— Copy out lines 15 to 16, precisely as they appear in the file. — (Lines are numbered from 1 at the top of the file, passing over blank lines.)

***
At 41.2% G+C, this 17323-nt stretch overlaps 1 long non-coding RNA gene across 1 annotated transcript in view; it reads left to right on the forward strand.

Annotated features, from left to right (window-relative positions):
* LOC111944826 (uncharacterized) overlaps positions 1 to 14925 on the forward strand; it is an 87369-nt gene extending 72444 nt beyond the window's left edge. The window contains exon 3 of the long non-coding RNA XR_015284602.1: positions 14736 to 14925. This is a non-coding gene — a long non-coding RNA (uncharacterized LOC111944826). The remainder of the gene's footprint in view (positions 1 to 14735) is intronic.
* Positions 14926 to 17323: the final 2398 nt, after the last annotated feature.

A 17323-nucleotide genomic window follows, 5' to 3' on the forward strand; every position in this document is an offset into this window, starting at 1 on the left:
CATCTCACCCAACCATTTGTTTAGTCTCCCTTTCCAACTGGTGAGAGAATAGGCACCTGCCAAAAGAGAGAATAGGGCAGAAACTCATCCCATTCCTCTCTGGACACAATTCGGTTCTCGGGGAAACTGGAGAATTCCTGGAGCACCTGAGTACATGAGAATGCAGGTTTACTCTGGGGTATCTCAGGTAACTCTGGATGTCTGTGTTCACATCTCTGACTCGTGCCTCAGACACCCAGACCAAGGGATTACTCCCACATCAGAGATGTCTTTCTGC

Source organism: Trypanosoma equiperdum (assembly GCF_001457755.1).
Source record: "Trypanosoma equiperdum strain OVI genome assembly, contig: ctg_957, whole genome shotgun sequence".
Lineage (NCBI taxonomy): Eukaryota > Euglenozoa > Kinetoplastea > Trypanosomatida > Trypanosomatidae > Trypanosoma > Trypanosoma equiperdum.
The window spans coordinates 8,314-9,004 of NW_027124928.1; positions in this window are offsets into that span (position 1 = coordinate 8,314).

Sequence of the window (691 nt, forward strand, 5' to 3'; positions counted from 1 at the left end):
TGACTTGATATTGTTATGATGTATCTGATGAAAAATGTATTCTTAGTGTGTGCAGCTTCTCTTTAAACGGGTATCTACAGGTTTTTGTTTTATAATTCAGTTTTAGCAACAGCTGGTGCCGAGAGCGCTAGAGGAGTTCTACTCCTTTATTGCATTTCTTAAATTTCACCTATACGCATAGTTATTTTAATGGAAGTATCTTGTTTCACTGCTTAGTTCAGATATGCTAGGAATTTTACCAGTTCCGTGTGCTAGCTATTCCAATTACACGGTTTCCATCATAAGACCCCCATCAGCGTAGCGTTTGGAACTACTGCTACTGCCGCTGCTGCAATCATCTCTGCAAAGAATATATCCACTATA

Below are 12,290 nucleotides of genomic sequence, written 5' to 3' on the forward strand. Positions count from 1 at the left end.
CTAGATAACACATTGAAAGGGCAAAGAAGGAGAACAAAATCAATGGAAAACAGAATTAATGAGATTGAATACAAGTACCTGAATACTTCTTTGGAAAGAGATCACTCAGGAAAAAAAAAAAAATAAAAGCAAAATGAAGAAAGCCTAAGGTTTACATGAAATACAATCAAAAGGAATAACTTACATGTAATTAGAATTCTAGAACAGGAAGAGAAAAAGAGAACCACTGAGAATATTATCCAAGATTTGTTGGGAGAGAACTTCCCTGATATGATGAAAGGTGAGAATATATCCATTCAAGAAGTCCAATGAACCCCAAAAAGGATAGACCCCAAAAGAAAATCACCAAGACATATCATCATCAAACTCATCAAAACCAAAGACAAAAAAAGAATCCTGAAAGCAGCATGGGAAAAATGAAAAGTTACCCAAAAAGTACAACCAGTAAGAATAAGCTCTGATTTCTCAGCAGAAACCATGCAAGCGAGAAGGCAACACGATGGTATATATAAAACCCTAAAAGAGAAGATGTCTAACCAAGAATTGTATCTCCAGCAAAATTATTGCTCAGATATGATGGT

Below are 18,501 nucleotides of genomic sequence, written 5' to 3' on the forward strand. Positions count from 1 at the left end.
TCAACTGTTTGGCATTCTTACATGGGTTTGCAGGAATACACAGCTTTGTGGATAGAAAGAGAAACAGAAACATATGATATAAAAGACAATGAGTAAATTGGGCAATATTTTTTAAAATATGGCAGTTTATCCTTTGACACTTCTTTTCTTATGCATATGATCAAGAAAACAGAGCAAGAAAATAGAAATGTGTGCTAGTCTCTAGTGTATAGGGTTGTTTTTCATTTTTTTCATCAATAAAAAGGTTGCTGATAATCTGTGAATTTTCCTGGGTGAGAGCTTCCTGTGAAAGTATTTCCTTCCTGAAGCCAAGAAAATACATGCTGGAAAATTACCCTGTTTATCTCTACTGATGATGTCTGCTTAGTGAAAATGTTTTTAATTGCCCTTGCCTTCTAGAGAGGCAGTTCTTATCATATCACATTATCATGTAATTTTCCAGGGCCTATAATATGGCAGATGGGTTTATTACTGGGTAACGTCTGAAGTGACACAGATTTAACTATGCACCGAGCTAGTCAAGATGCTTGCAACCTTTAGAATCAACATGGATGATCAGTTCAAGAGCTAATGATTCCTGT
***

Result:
Below are 18,501 nucleotides of genomic sequence, written 5' to 3' on the forward strand. Positions count from 1 at the left end.
TCAACTGTTTGGCATTCTTACATGGGTTTGCAGGAATACACAGCTTTGTGGATAGAAAGAGAAACAGAAACATATGATATAAAAGACAATGAGTAAATTGGGCAATATTTTTTAAAATATGGCAGTTTATCCTTTGACACTTCTTTTCTTATGCATATGATCAAGAAAACAGAGCAAGAAAATAGAAATGTGTGCTAGTCTCTAGTGTATAGGGTTGTTTTTCATTTTTTTCATCAATAAAAAGGTTGCTGATAATCTGTGAATTTTCCTGGGTGAGAGCTTCCTGTGAAAGTATTTCCTTCCTGAAGCCAAGAAAATACATGCTGGAAAATTACCCTGTTTATCTCTACTGATGATGTCTGCTTAGTGAAAATGTTTTTAATTGCCCTTGCCTTCTAGAGAGGCAGTTCTTATCATATCACATTATCATGTAATTTTCCAGGGCCTATAATATGGCAGATGGGTTTATTACTGGGTAACGTCTGAAGTGACACAGATTTAACTATGCACCGAGCTAGTCAAGATGCTTGCAACCTTTAGAATCAACATGGATGATCAGTTCAAGAGCTAATGATTCCTGT